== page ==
K9x
AT
AKQJxx
AQ

Leading either a diamond or a high heart honor kills the contract.

You still have to defend accurately on a diamond lead. On the run of the diamonds you have to reduce to AQJ KJ - Kx. When declarer now plays Ace of hearts and exits with the Ten, you hopefully have been told by partner they hold a heart card so you know to unblock the King of hearts under the Ace. Partner, who started with Q8xx and has hopefully been following the heart spots, has to overtake your Jack with the Queen and cash the Eight, which squeezes declarer in the black suits.

While the King of hearts lead makes the defense easier on this hand, it fails if you switch declarer's club and heart holdings. A diamond lead gives you and partner the chance to work out the best defense, but requires you both to be paying attention.

Of course give declarer:

Kx
Ax
AKQTxxx
Ax

Congratulations, diamond leaders: You've found the only lead that allows the contract to make.

In summary: bridge is hard.
Dec. 26, 2018
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FWIW, 6C makes on the actual layout. Clubs break 3-2 and the opening leader has the King of hearts.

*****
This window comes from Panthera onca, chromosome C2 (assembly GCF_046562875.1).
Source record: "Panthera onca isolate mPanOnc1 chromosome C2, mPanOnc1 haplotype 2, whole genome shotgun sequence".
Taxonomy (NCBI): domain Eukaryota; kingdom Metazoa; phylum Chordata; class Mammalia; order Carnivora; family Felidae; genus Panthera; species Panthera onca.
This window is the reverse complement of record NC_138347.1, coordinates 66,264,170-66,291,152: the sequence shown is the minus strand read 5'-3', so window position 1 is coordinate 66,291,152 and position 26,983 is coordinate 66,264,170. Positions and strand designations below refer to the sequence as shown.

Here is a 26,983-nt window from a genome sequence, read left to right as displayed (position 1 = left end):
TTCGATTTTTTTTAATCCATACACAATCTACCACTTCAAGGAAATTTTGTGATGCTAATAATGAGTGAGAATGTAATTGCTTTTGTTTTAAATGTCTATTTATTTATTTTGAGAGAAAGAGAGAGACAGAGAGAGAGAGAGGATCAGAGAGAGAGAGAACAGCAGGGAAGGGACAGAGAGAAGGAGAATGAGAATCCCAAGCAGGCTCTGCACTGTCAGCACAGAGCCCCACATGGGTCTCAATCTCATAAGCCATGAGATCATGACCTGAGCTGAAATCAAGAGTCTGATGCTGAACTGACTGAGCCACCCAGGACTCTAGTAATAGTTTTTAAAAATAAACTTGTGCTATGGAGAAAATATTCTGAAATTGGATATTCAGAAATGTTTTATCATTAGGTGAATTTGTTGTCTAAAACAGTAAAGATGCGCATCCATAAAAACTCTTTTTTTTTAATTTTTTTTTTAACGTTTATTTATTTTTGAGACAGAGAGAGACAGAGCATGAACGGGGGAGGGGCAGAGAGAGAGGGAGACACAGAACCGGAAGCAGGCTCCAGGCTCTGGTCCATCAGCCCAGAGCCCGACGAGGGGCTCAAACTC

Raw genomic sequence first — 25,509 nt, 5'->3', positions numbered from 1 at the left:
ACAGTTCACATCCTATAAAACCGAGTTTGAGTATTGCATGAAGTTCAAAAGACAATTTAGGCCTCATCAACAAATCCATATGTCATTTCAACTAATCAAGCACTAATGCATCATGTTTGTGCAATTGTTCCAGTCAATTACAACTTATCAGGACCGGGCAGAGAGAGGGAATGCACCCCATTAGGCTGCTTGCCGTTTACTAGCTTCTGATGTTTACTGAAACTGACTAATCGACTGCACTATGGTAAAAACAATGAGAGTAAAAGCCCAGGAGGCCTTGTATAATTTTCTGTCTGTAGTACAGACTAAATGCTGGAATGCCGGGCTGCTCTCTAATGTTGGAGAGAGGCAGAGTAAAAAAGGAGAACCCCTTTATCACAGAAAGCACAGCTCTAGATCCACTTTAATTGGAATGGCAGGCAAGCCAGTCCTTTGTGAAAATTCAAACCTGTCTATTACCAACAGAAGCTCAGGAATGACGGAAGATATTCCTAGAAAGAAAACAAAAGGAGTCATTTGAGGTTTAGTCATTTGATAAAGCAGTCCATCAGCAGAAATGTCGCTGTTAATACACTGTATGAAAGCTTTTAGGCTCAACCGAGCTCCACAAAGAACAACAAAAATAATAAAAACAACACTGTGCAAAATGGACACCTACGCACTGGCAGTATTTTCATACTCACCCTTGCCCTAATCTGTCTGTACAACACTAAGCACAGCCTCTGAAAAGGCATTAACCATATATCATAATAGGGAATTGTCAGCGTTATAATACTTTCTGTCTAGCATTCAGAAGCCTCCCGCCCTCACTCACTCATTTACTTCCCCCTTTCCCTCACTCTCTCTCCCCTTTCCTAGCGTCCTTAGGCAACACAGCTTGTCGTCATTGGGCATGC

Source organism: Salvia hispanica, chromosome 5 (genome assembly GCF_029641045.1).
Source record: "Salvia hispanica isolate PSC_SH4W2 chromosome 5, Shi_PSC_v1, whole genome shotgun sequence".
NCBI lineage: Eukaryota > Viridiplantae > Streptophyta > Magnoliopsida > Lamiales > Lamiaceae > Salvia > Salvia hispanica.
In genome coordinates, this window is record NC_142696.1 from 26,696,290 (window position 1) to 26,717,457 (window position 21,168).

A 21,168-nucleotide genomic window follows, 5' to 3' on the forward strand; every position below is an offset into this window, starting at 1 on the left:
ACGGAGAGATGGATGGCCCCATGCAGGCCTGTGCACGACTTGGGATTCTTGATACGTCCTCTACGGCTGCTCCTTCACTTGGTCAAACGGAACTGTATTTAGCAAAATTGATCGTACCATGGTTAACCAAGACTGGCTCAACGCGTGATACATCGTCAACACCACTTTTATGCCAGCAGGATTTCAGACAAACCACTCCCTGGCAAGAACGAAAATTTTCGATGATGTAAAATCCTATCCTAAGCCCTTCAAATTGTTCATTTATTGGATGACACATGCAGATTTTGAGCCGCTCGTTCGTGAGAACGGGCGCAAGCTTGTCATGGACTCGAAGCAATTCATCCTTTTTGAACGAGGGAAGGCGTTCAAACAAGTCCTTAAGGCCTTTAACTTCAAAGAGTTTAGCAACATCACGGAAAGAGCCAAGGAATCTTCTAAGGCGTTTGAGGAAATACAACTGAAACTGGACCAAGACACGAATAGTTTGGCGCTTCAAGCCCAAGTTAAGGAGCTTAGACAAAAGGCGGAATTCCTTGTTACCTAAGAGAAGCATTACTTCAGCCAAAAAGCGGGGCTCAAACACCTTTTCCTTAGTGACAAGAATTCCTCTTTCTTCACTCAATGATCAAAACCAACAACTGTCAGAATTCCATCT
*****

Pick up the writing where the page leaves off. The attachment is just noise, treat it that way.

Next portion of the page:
Dec. 11, 2018
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Thank you everyone for the kind words of encouragement. I will continue to publish these reports until bridge dies out altogether. I have fun writing them, and that should be all that matters.
Nov. 21, 2018
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Sounds like there is not much of an appetite for these kind of articles on the main page of BW. I'll hold off posting more until we get a robot-dedicated forum.
Nov. 20, 2018
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They lead small from xxx. The robots don't understand the concept of attitude leads yet.
Nov. 20, 2018
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Very good point. West is unlikely to be leading a doubleton heart, so odds are very good I can set up the Nine of hearts.
Nov. 20, 2018
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I had never read the original article before. That was actually quite a dark and grim read. I think he was going for dark humor and missed.

Thanks for linking, anyway. Great to see where these terms come from.
Nov. 8, 2018